Here we are, each of us a portable festival of wonder, standing on this rocky body born by brutality, formed from the debris that first swarmed the Sun 4.5 billion years ago and pulverized each other in a gauntlet of violent collisions, eventually forging the Moon and the Earth. Here we are, now standing on it, on this improbable planet bred of violence, which grew up to be a world capable of trees and tenderness. A conscious world. A world shaped by physics and animated by art, by poetry, by music and mathematics— the different languages we have developed to listen to reality and speak it back to ourselves. Here we are, voicing in these different our fundamental wonderment: What is all this? This byproduct of reality we call life: not probable, not even necessary, and yet it is all we know, because it is all we are, and it is with the whole of what we are that we reckon with reality, that we long to fathom it— from the scale of gluons to the scale of galaxies, from the mystery of the cell to the mystery of the soul.
Every once in a while— perhaps once or twice a century, if we are lucky— atoms shed by dying stars constellate into a living mind so shimmering, so uncommonly gifted in multiple fathoming-languages, that poems and paintings, elegies and equations, theorems and songs spring from it with equal ardor and equal beauty. Rebecca Elson was one. Richard Feynman (May 11, 1918–February 15, 1988) was another— a Nobel-winning physicist, a philosopher, an artist, composer of the world’s most lyrical footnote and most bittersweet love letter, who saw no boundary between knowledge and mystery, between our different modes of fathoming reality and serenading the wonder of the universe that made us. In the autumn of 1955, a decade before he won the Nobel Prize for his groundbreaking work on quantum electrodynamics, Feynman took the podium at the National Academy of Sciences to contemplate the value of science. Midway through his characteristically eloquent and intellectually elegant lecture, addressing the country’s most orthodox audience of academic scientists, he burst into what can best be described as a splendid prose-poem about the mystery and wonder of life, inspired by a reflective moment he spent alone on the edge of the sea, where Rachel Carson too found the meaning of life. It later became the epilogue to Feynman’s final collection of autobiographical reflections, What Do You Care What Other People Think? (public library), published the year of his death.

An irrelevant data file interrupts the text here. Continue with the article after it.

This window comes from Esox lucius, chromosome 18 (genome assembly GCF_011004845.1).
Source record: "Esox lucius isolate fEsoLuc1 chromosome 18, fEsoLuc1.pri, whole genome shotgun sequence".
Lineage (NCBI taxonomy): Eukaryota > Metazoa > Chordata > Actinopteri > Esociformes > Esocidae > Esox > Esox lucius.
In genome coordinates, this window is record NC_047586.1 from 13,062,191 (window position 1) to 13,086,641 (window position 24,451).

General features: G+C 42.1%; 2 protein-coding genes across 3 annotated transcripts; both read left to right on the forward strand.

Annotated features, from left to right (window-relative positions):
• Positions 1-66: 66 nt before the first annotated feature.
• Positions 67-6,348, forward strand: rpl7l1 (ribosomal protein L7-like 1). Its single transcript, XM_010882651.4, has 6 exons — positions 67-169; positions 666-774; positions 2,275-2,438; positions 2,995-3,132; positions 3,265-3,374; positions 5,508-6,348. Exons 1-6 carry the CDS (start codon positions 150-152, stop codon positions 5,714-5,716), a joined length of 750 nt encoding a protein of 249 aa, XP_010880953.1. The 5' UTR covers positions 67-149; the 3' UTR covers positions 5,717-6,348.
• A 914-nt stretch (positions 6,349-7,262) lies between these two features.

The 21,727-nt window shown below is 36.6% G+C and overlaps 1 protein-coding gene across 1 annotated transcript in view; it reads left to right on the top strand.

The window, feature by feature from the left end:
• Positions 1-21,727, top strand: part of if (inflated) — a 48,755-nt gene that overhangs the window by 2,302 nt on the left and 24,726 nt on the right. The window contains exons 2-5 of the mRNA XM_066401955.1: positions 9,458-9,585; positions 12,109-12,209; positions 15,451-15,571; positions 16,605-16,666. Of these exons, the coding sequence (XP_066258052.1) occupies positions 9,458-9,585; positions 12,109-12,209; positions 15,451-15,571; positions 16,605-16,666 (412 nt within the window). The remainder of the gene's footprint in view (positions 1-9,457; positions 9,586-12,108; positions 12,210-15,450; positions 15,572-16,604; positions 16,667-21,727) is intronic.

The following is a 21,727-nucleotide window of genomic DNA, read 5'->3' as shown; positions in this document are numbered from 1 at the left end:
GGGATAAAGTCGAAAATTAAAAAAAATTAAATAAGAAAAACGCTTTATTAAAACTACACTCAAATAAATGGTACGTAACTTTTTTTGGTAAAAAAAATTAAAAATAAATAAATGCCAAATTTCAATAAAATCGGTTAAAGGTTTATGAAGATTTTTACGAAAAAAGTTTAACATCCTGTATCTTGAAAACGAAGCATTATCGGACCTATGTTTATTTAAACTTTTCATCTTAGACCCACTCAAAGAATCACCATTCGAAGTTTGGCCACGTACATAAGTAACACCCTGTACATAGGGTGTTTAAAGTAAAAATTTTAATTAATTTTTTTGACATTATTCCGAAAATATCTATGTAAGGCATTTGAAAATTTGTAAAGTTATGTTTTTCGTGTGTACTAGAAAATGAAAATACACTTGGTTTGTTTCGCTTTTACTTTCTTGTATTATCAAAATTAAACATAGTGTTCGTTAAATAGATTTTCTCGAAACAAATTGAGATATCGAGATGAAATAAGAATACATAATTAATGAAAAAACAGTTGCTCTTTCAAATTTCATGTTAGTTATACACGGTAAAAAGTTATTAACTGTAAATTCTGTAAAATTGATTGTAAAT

In this ninth and final installment of the animated Universe in Verse, legendary cellist and Silkroad founder Yo-Yo Ma— one of the most boundlessly curious and wonder-smitten minds I know, who knew Feynman and shares with him a passionate appreciation of science as the native poetry of reality— brings this prose-poem to life in a soulful, symphonic reading with a side of Bach, animated by artist and designer Kelli Anderson (who previously animated Jane Hirshfield’s poem “Optimism” at the second annual Universe in Verse in 2018 and Amanda Palmer’s reading of “Hubble Photographs: After Sappho” by Adrienne Rich at the third live show in 2019). Radiating from it all— from Feynman’s words, from Yo-Yo’s music, from Kelli’s animation— is what Feynman himself once told Yo-Yo: “Nature has the greatest imagination of all.”
[UNTITLED ODE TO THE WONDER OF LIFE]
by Richard Feynman
I stand at the seashore, alone, and start to think. There are the rushing waves… mountains of molecules, each stupidly minding its own business… trillions apart… yet forming white surf in unison.
Ages on ages… before any eyes could see… year after year… thunderously pounding the shore as now. For whom, for what?… on a dead planet, with no life to entertain.
Never at rest… tortured by energy… wasted prodigiously by the sun… poured into space. A mite makes the sea roar.
Deep in the sea, all molecules repeat the patterns of one another till complex new ones are formed. They make others like themselves… and a new dance starts.
Growing in size and complexity… living things, masses of atoms, DNA, protein… dancing a pattern ever more intricate.
Out of the cradle onto the dry land… here it is standing… atoms with consciousness… matter with curiosity.
Stands at the sea… wonders at wondering… I… a universe of atoms… an atom in the universe.
This post was originally published on The Marginalian. Previously on The Universe in Verse: Chapter 1 (the evolution of flowers and the birth of ecology, with Emily Dickinson); Chapter 2 (Henrietta Leavitt, Edwin Hubble, and the age of space telescopes, with Tracy K. Smith); Chapter 3 (trailblazing astronomer Maria Mitchell and the poetry of the cosmic perspective, with David Byrne and Pattiann Rogers); Chapter 4 (dark matter and the mystery of our mortal stardust, with Patti Smith and Rebecca Elson); Chapter 5 (a singularity-ode to our primeval bond with nature and each other, starring Toshi Reagon and Marissa Davis); Chapter 6 (Emmy Noether, symmetry, and the conservation of energy, with Amanda Palmer and Edna St. Vincent Millay); Chapter 7 (the science of entropy and the art of alternative endings, with Janna Levin and W.H. Auden); Chapter 8 (nonhuman consciousness and the wonder of octopus intelligence, with Sy Montgomery and Marilyn Nelson).